Photo: Map of the U.S.A.

The Digital Equity Scorecard: Present and Future

Posted on June 12, 2023 by Karen Stewart, Digital Access for All Engagement Team
The interactive Digital Equity Scorecard Map provides data on the digital opportunity gap in each state and a digital scorecard, with states scored in six areas based on established criteria, with the top score being six. The digital opportunity gap, or the digital divide, is the gap between those with affordable access, skills, and support to engage online effectively and those without. As technology constantly evolves, the digital divide prevents equal participation and opportunity in all parts of life, disproportionately affecting people of color, Indigenous peoples, households with low incomes, people with disabilities, people in rural areas, and older adults. The six areas on the scorecard include Data on Digital Skill Needs, Comprehensive Plan to Address Digital Skill Gaps, Online Digital Skills Training, Incumbent Worker Training Funds, Technology Apprenticeships, and State Broadband Plans.

In my recent interview with Aaron Schill, Director of Research and Data with the National Digital Inclusion Alliance, he provided interesting insight into how the scorecard was developed, its intended uses, and ways it will be updated. The National Digital Inclusion Alliance (NDIA) advances digital equity by supporting community programs and equipping policymakers to act. In his role, Aaron and the NDIA team work with local digital inclusion coalitions and serves on policy teams working with states.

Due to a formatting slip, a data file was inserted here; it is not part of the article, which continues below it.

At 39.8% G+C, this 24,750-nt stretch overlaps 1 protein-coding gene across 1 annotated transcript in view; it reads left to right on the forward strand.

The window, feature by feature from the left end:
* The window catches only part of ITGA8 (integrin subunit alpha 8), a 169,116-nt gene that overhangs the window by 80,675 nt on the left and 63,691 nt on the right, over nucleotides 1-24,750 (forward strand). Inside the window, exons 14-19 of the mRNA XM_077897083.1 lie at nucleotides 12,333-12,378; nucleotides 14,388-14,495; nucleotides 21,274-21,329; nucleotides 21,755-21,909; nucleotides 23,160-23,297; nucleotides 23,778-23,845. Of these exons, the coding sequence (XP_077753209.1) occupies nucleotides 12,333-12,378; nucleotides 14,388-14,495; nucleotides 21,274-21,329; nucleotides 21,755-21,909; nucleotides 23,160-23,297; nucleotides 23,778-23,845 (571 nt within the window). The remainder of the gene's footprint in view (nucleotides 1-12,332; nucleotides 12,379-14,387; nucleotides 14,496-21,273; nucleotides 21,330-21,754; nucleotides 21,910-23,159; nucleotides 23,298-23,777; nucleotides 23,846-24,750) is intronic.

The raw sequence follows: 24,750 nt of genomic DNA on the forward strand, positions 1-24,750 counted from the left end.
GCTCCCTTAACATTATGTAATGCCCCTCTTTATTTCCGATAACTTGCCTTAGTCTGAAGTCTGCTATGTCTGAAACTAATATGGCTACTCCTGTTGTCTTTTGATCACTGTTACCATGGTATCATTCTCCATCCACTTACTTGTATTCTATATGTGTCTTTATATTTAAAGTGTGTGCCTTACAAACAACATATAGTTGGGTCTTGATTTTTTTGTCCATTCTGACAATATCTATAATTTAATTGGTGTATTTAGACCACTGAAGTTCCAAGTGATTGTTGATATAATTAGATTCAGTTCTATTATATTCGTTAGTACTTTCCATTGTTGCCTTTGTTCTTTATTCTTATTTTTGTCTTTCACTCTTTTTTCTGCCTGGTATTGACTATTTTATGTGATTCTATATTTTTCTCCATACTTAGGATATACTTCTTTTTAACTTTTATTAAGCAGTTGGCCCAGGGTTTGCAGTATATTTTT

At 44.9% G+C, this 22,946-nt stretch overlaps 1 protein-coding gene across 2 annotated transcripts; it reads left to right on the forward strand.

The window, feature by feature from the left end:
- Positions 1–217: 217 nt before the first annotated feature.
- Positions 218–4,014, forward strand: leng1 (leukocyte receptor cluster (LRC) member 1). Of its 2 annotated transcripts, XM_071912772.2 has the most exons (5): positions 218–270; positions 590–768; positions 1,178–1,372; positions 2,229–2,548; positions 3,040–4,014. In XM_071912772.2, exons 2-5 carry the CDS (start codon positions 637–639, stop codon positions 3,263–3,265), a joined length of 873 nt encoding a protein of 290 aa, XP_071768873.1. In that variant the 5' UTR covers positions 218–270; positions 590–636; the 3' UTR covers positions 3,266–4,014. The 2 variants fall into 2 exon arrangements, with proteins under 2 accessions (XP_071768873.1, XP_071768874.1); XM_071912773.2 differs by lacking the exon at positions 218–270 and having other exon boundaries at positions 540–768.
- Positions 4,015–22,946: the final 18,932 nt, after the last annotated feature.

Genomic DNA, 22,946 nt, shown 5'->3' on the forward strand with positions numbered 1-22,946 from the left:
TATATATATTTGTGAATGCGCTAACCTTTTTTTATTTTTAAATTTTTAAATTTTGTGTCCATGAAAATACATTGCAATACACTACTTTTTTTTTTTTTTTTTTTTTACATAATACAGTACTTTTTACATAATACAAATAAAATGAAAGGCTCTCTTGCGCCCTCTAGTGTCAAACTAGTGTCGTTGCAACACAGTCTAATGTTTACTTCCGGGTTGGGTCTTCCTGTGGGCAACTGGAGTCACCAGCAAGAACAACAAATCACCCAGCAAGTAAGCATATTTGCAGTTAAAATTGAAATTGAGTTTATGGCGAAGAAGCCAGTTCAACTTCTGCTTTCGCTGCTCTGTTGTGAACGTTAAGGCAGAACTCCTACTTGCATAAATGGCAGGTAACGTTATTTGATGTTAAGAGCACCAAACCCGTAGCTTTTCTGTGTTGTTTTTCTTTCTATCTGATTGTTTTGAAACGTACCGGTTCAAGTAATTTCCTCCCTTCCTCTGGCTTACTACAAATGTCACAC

The Digital Equity Scorecard was developed in partnership with NDIA, The National Skills Coalition (NSC), and funded by Microsoft. It was designed to be a catalyst for digital equity, providing a road map of how states are working to address digital access, determine the standards being utilized by each state, and provide a repository of information that could help strengthen digital equity across the country. Schill stated that the scorecard was designed to measure how each state is doing and provides resources and an inventory of progress, helping practitioners understand where they are. These learnings can be a catalyst to ensure that the broad community, whether it be a four-year-old getting prepared for school, a third grader reading on grade level, a college student excelling, a person changing careers, or the older person maintaining their engagement with the community through digital access, skills, and devices.

A collaborative working group including Microsoft, NDIA and its affiliate community, NSC, and the practitioner community was engaged to determine the data points and vet and validate the information. The scorecard was populated by a group of interns and a consultant funded by Microsoft who scored the internet to gather the information and did not require states to provide the information on the scorecard.

The NDIA plans to update and strengthen the information on the scorecard in the fall. The update will include a 'fix for broken links,' a holistic look at new indicators demonstrating how states have evolved with the Broadband Equity, Access, and Deployment Program (BEAD) planning, and new indicators and scoring reflecting learnings and progress made. The data will again be collected by NDIA with a short list of data being requested from states. The updated scorecard will also list contact information for each state.

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